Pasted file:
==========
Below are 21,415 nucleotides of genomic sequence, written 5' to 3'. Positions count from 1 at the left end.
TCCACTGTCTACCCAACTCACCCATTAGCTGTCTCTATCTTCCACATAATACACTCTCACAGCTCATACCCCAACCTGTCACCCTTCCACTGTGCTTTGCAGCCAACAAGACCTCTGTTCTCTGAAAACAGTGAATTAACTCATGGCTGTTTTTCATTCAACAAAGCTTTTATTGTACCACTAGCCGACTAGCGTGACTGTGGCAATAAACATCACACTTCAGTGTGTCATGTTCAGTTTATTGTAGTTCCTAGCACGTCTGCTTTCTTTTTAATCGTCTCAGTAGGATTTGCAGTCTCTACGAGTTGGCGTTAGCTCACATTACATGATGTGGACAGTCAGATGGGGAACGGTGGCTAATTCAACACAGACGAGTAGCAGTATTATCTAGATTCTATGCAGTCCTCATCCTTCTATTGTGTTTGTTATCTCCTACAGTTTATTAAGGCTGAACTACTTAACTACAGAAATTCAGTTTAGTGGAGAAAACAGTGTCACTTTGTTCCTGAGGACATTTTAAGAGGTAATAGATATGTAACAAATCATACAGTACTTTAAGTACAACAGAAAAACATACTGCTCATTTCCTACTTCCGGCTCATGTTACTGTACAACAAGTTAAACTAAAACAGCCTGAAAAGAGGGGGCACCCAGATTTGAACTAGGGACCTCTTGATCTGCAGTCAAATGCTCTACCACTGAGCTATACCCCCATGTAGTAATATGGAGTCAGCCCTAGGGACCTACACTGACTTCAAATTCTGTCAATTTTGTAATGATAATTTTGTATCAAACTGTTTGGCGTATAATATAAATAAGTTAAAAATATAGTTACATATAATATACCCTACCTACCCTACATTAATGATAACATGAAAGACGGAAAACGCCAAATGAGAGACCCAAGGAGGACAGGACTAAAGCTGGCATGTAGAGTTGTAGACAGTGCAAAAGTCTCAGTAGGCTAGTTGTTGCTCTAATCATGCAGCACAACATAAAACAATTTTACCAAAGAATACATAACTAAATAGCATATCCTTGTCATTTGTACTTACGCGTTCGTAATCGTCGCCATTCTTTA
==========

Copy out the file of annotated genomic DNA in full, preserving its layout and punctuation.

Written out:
Below are 21,415 nucleotides of genomic sequence, written 5' to 3'. Positions count from 1 at the left end.
TCCACTGTCTACCCAACTCACCCATTAGCTGTCTCTATCTTCCACATAATACACTCTCACAGCTCATACCCCAACCTGTCACCCTTCCACTGTGCTTTGCAGCCAACAAGACCTCTGTTCTCTGAAAACAGTGAATTAACTCATGGCTGTTTTTCATTCAACAAAGCTTTTATTGTACCACTAGCCGACTAGCGTGACTGTGGCAATAAACATCACACTTCAGTGTGTCATGTTCAGTTTATTGTAGTTCCTAGCACGTCTGCTTTCTTTTTAATCGTCTCAGTAGGATTTGCAGTCTCTACGAGTTGGCGTTAGCTCACATTACATGATGTGGACAGTCAGATGGGGAACGGTGGCTAATTCAACACAGACGAGTAGCAGTATTATCTAGATTCTATGCAGTCCTCATCCTTCTATTGTGTTTGTTATCTCCTACAGTTTATTAAGGCTGAACTACTTAACTACAGAAATTCAGTTTAGTGGAGAAAACAGTGTCACTTTGTTCCTGAGGACATTTTAAGAGGTAATAGATATGTAACAAATCATACAGTACTTTAAGTACAACAGAAAAACATACTGCTCATTTCCTACTTCCGGCTCATGTTACTGTACAACAAGTTAAACTAAAACAGCCTGAAAAGAGGGGGCACCCAGATTTGAACTAGGGACCTCTTGATCTGCAGTCAAATGCTCTACCACTGAGCTATACCCCCATGTAGTAATATGGAGTCAGCCCTAGGGACCTACACTGACTTCAAATTCTGTCAATTTTGTAATGATAATTTTGTATCAAACTGTTTGGCGTATAATATAAATAAGTTAAAAATATAGTTACATATAATATACCCTACCTACCCTACATTAATGATAACATGAAAGACGGAAAACGCCAAATGAGAGACCCAAGGAGGACAGGACTAAAGCTGGCATGTAGAGTTGTAGACAGTGCAAAAGTCTCAGTAGGCTAGTTGTTGCTCTAATCATGCAGCACAACATAAAACAATTTTACCAAAGAATACATAACTAAATAGCATATCCTTGTCATTTGTACTTACGCGTTCGTAATCGTCGCCATTCTTTA